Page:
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JPEG

JPEG - Introduction

Since the mid-1980s, the ITU and ISO had been


working together to develop a joint international
standard for the compression of still images.
JPEG became an international standard in 1992.
Officially, JPEG [jpeg] is the ISO/IEC international
standard 10918-1: digital compression and coding of
continuous-tone still images, or the ITU-T
Recommendation T.81.
JPEG - Joint Photographic Experts Group was formed to
develop a still image color data compression standard.

JPEG Modes of Operation

The JPEG standard includes two basic compression methods, which


has different modes of operation.
Lossy process

Lossless process

DCT-based
sufficient for many applications
Prediction-based

JPEG has four basic modes of operation

Baseline Lossy Compression based on DCT and quantization Tables


(sequential DCT based mode)
Extended Lossy Compression options (hierarchical and progressive
compression modes)
JPEG Lossless compression mode (DPCM with Huffman coding)

Sequential DCT-based encoding


algorithm

Also known as the Baseline algorithm which is known


as the heart of JPEG coding standard.

Image partitioning
8x8 block

Forward
DCT

Quantization

Quantization
Tables

Zigzag
Reordering

Entropy Coding

Table
Specification

Sequential DCT-based encoding


algorithm

The original image is partitioned into 8 x 8 pixel


blocks. and each block is independently
transformed using the DCT.

Sequential DCT Normalization


array

The DCT coefficients are scaled using a userdefined normalization array that is fixed for all
blocks.

For the baseline system, four different normalization


arrays are allowed (e.g., to accommodate luminance
and chrominance components of an image).

Each component of the normalization array,


Q(u,v), is an 8-bit integer that in effect
determines the quantization step size.

Sequential DCT Normalization


array

The quality and bit rate of an encoded image can be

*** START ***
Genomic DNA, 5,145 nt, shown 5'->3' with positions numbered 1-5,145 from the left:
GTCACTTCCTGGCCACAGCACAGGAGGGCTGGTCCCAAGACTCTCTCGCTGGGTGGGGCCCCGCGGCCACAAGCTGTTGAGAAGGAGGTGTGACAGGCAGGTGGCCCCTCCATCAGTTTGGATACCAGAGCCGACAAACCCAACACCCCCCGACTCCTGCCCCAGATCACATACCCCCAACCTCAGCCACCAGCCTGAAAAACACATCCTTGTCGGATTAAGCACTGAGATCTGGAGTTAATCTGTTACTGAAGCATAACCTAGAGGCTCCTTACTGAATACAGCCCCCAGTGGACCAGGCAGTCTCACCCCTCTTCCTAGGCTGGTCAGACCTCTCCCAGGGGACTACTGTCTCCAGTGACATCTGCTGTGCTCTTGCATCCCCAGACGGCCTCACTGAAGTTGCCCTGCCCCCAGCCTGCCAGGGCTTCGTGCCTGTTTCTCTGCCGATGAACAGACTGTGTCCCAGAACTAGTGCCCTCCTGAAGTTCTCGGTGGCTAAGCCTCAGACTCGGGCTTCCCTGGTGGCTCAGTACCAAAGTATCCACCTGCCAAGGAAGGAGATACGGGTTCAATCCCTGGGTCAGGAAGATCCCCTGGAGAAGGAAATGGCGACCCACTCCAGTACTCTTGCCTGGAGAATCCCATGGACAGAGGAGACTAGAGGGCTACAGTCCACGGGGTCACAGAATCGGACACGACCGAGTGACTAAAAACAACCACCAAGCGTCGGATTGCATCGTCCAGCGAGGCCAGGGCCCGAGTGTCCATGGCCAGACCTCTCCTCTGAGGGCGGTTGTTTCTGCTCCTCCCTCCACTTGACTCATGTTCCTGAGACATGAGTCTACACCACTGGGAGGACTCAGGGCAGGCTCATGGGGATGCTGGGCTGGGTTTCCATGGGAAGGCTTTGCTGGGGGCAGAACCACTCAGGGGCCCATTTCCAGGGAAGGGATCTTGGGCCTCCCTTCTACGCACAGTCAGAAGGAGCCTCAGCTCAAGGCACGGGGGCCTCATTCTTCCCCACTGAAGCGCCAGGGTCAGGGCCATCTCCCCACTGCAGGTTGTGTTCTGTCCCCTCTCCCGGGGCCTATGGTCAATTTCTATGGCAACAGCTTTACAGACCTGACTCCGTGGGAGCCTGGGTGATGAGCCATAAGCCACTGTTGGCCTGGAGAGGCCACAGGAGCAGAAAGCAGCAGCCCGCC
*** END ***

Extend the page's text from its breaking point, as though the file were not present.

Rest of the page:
varied by changing this array.
The normalization matrix may be designed according
to the perceptual importance of the DCT coefficients
under the intended viewing conditions.
The following is an example obtained by measuring
the DCT coefficient visibility threshold using
CCIR-601 images and display:

Sequential DCT Normalization


array

Sequential DCT Normalization


array

Quantization Tables are designed to provide the most visually


correct reconstruction image.
Different applications may use different tables.
After normalization, the coefficients are quantized by rounding
off to the nearest integer.

F (u , v)

F (u, v) round
Q(u , v)

The normalization/quantization process typically results in many


zero-valued coefficients which can be coded efficiently.

Original 8 x 8 Image Block


139 144 149 153 155 155 155 155
144 151 153 156 159 156 156 156
150 155 160 163 158 156 156 156
159 161 162 160 160 159 159 159
159 160 161 162 162 155 155 155
161 161 161 161 160 157 157 157
162 162 161 163 162 157 157 157
162 162 161 161 163 158 158 158

DCT of 8 x 8 Image Block


1259.6 - l.0 - 12.1 - 5.2 2.1 - 1.7 - 2.7 1.3
- 22.6 - 17.5 - 6.2 - 3.2 - 2.9 0. l 0.4 - 1 .2
- 10.9 - 9.3 - l.6
- 7.1
- 1.9 0.2
- 0.6 - 0.8 1.5
1.8
- 0.2 1.6
- 1.3 - 0.4 - 0.3
- 2.6
1.6 - 3.8

1.5 0.2 - 0.9 - 0.6 - 0.1


1.5 0.9 - 0.1 0.0 0.3
1.6 - 0.1 - 0.7 0.6 1.3
- 0.3 - 0.8 1.5 1.0 - 1.0
- 1.5 - 0.5 1.7 1.1 - 0.8
- 1.8 1.9
1.2 - 0.6 - 0.4

Normalized/Quantized
Coefficients
79

-1 0 0 0 0 0

- 2 -1
-1 -1
0
0

0 0 0 0 0 0
0 0 0 0 0 0
0 0 0 0 0 0

0
0

0
0

0 0 0 0 0 0
0 0 0 0 0 0

0
0

0
0

0 0 0 0 0 0
0 0 0 0 0 0

Zigzag Scan

Prior to the entropy encoding, the 2-D coefficients are


scanned into a l-D format according to the following
zigzag pattern.
0 1 2 3 4 5 6 7
______________________________
DC

0:
1:
2:
3:
4:
5:
6:
7:

0 1 5 6 14 15 27 28
2 4 7 13 16 26 29 42
3 8 12 17 25 30 41 43
9 11 18 24 31 40 44 53
10 19 23 32 39 45 52 54
20 22 33 38 46 51 55 60
21 34 37 47 50 56 59 61
35 36 48 49 57 58 62 63
______________________________

RLC and Huffman coding

DC Coding: